Before getting into what dinner we ate tonight, I thought I would go over the other meals I have during the day. Like I wrote before in the first MoFo post, Chaz and I don’t always eat together. Mainly this is because he’s at work while I’m at home or out roaming the streets of San Diego.
Breakfast is usually fresh fruit for me. I’ll almost always have 1-3 bananas where the other piece of fruit varies. I’ve been on a citrus kick lately so sustainable oranges have made their way into my brekky.
Lunch varies more because this is where I’ll eat any leftovers from previous dinners. I eat sandwiches a lot here too. Tomato and Nayonnaise or tahini, banana and agave are big on my go-to list for mid-meal. I have been trying to add a bit more variety with what I can slap together between two slices of bread though. I will also get a split-pea soup mix from the co-op from time to time, but not very often.
I like to snack on dry roasted unsalted peanuts. Simple and relatively cheap, this satisfies the crunch and hunger between meals. Chips and salsa also does the trick and I notice the hotter the salsa, the less I eat of it.
Now onto dinner…
It’s Seitan Pot Roast Day! After we received numerous comments about how everyone was excited for the pot roast, it really got me amped up. Chaz will be donning the chef apron once again to turn out what will hopefully be a delectable, super moist and tender dish.
I personally thought I had never had Pot Roast because it was always called just “roast”. I just never put the two together. Every time I came across a recipe, it called for a Dutch Oven which I’ve never used. So I would immediately abandoned the recipe, not learning that Pot Roast and “roast” are indeed the same things. In fact, it was right after tasting the roasted vegetables tonight that I said “This tastes like Papa’s roast”, thinking about my grandfather’s weekly Sunday dinner he would cook in the crock pot.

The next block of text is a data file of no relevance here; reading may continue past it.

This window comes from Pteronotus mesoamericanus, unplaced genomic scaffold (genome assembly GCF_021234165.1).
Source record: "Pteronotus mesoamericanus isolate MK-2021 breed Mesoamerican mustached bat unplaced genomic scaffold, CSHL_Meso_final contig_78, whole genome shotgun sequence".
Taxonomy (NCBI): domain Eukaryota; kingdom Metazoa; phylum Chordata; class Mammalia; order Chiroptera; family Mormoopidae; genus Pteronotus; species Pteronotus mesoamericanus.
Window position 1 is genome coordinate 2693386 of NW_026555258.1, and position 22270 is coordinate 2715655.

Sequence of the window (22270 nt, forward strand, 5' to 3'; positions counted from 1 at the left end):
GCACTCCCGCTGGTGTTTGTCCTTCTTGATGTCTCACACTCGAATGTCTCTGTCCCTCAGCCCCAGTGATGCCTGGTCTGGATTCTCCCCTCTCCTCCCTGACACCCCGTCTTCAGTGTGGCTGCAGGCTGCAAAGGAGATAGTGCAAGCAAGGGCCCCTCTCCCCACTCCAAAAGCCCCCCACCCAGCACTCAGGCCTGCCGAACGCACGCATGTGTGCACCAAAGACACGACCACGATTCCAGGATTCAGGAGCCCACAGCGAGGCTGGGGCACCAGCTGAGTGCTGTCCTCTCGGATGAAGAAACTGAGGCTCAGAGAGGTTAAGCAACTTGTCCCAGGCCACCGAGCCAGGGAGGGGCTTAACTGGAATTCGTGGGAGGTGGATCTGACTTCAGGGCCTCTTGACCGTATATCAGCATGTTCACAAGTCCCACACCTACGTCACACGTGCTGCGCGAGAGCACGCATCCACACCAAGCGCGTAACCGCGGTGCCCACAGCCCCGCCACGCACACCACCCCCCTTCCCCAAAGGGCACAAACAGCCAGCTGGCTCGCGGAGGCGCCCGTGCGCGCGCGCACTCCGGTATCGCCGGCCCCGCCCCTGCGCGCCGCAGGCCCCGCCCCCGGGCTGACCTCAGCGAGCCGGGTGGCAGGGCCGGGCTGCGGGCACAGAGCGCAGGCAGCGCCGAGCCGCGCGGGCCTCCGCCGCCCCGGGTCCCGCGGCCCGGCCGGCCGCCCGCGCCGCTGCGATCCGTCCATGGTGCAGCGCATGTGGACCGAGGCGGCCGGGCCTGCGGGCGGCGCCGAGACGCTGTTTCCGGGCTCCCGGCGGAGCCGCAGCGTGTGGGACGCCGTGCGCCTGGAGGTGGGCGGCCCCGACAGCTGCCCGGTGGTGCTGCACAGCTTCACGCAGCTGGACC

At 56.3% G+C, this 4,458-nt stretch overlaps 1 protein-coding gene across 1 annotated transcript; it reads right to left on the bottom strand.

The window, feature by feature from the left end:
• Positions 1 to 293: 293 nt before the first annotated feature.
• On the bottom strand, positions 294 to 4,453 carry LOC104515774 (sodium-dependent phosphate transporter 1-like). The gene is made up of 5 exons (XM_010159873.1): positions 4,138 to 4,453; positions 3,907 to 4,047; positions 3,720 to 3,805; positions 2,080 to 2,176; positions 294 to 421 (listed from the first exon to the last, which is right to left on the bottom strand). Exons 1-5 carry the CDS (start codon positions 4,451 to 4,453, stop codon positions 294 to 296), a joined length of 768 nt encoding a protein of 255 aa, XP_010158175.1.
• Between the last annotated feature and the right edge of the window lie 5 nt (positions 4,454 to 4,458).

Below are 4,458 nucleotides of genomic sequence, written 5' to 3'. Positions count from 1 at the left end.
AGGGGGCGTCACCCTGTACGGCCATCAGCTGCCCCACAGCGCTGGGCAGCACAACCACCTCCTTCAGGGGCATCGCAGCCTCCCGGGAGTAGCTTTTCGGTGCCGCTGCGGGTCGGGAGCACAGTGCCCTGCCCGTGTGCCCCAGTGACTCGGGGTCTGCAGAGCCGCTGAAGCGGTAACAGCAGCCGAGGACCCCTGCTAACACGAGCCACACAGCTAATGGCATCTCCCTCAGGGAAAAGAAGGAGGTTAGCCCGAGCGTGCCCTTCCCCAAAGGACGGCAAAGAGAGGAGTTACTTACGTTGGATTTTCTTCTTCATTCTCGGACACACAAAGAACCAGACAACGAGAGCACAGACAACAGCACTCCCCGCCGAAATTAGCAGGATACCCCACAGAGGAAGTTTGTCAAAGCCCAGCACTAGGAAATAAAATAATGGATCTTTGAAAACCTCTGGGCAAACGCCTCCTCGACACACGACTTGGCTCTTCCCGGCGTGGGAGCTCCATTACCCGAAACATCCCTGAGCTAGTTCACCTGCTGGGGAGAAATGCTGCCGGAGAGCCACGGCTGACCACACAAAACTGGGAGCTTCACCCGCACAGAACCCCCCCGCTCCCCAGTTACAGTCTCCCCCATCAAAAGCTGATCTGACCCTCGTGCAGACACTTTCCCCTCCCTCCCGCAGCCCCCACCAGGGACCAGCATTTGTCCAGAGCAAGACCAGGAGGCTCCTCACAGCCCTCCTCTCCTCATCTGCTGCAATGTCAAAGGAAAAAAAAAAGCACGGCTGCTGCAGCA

Then the whole light bulb going off thing happened and I instantaneously registered the taste to expect from the Seitan. Now I understand why everyone was so excited about this dish considering the texture of seitan that’s prepared and ready-to-use. I was expecting the faux meat to break apart easily and yield to the light pressure of a fork from my memory of its real meat counterpart.
***I FORGOT TO CHECK THE CAMERA TO SEE IF THE MEMORY CARD WAS IN IT BUT IT WAS UNFORTUNATELY IN THE LAPTOP SO NO PICTURES***
I’m really rather bothered by my oversight of the memory card because I felt really good about the pictures taken. So instead I will insert a cute goat picture from Mountain Farm in North Carolina where we interned at.
Anyhow, dinner was not bad. In fact, I went back for a second helping. It just wasn’t Pot Roast or roast as I remember it to be. I thought that the seitan texture could be improved by using a slow cooker and possibly, more flavor could be added by sticking it in a marinade overnight using fresh herbs instead of dried. So Pot Roast is now a challenge, not a fail.
I’m for sure not starving after eating tonight’s meal and I’m looking forward to the leftovers tomorrow for lunch!